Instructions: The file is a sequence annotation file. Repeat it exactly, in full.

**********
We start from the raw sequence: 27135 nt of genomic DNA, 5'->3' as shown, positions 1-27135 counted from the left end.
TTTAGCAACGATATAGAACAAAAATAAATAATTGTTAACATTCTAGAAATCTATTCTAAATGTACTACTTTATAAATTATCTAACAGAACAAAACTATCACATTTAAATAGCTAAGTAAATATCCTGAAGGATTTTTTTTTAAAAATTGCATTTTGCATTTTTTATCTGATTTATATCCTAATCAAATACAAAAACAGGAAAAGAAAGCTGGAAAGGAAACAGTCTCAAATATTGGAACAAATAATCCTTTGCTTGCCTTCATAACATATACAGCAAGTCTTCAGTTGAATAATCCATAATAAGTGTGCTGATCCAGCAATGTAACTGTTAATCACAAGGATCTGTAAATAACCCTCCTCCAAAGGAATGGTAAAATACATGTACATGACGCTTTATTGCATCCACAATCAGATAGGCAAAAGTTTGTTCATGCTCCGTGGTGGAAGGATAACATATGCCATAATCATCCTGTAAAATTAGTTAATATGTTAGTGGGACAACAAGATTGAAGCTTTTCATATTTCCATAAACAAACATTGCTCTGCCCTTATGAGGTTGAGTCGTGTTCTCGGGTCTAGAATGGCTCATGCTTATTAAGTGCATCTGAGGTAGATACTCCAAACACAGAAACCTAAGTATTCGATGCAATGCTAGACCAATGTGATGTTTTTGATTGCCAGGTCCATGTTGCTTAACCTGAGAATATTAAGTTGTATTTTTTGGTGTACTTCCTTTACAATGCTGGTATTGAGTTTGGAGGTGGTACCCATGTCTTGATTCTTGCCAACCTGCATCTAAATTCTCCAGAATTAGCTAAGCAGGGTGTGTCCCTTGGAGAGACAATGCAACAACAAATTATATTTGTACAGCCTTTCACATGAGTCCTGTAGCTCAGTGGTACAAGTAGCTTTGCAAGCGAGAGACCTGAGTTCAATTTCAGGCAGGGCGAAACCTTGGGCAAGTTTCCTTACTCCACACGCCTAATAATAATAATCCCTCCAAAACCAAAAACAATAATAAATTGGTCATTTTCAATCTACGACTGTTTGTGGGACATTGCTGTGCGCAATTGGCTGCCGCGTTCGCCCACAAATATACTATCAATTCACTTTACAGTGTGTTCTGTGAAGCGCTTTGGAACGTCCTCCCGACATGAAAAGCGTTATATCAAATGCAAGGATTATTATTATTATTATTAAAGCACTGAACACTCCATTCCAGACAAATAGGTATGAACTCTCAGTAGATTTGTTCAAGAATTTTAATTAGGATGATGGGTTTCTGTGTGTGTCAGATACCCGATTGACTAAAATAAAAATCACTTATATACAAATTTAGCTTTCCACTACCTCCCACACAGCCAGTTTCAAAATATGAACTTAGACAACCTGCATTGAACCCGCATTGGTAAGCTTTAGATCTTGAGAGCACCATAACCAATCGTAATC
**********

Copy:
We start from the raw sequence: 27135 nt of genomic DNA, 5'->3' as shown, positions 1-27135 counted from the left end.
TTTAGCAACGATATAGAACAAAAATAAATAATTGTTAACATTCTAGAAATCTATTCTAAATGTACTACTTTATAAATTATCTAACAGAACAAAACTATCACATTTAAATAGCTAAGTAAATATCCTGAAGGATTTTTTTTTAAAAATTGCATTTTGCATTTTTTATCTGATTTATATCCTAATCAAATACAAAAACAGGAAAAGAAAGCTGGAAAGGAAACAGTCTCAAATATTGGAACAAATAATCCTTTGCTTGCCTTCATAACATATACAGCAAGTCTTCAGTTGAATAATCCATAATAAGTGTGCTGATCCAGCAATGTAACTGTTAATCACAAGGATCTGTAAATAACCCTCCTCCAAAGGAATGGTAAAATACATGTACATGACGCTTTATTGCATCCACAATCAGATAGGCAAAAGTTTGTTCATGCTCCGTGGTGGAAGGATAACATATGCCATAATCATCCTGTAAAATTAGTTAATATGTTAGTGGGACAACAAGATTGAAGCTTTTCATATTTCCATAAACAAACATTGCTCTGCCCTTATGAGGTTGAGTCGTGTTCTCGGGTCTAGAATGGCTCATGCTTATTAAGTGCATCTGAGGTAGATACTCCAAACACAGAAACCTAAGTATTCGATGCAATGCTAGACCAATGTGATGTTTTTGATTGCCAGGTCCATGTTGCTTAACCTGAGAATATTAAGTTGTATTTTTTGGTGTACTTCCTTTACAATGCTGGTATTGAGTTTGGAGGTGGTACCCATGTCTTGATTCTTGCCAACCTGCATCTAAATTCTCCAGAATTAGCTAAGCAGGGTGTGTCCCTTGGAGAGACAATGCAACAACAAATTATATTTGTACAGCCTTTCACATGAGTCCTGTAGCTCAGTGGTACAAGTAGCTTTGCAAGCGAGAGACCTGAGTTCAATTTCAGGCAGGGCGAAACCTTGGGCAAGTTTCCTTACTCCACACGCCTAATAATAATAATCCCTCCAAAACCAAAAACAATAATAAATTGGTCATTTTCAATCTACGACTGTTTGTGGGACATTGCTGTGCGCAATTGGCTGCCGCGTTCGCCCACAAATATACTATCAATTCACTTTACAGTGTGTTCTGTGAAGCGCTTTGGAACGTCCTCCCGACATGAAAAGCGTTATATCAAATGCAAGGATTATTATTATTATTATTAAAGCACTGAACACTCCATTCCAGACAAATAGGTATGAACTCTCAGTAGATTTGTTCAAGAATTTTAATTAGGATGATGGGTTTCTGTGTGTGTCAGATACCCGATTGACTAAAATAAAAATCACTTATATACAAATTTAGCTTTCCACTACCTCCCACACAGCCAGTTTCAAAATATGAACTTAGACAACCTGCATTGAACCCGCATTGGTAAGCTTTAGATCTTGAGAGCACCATAACCAATCGTAATC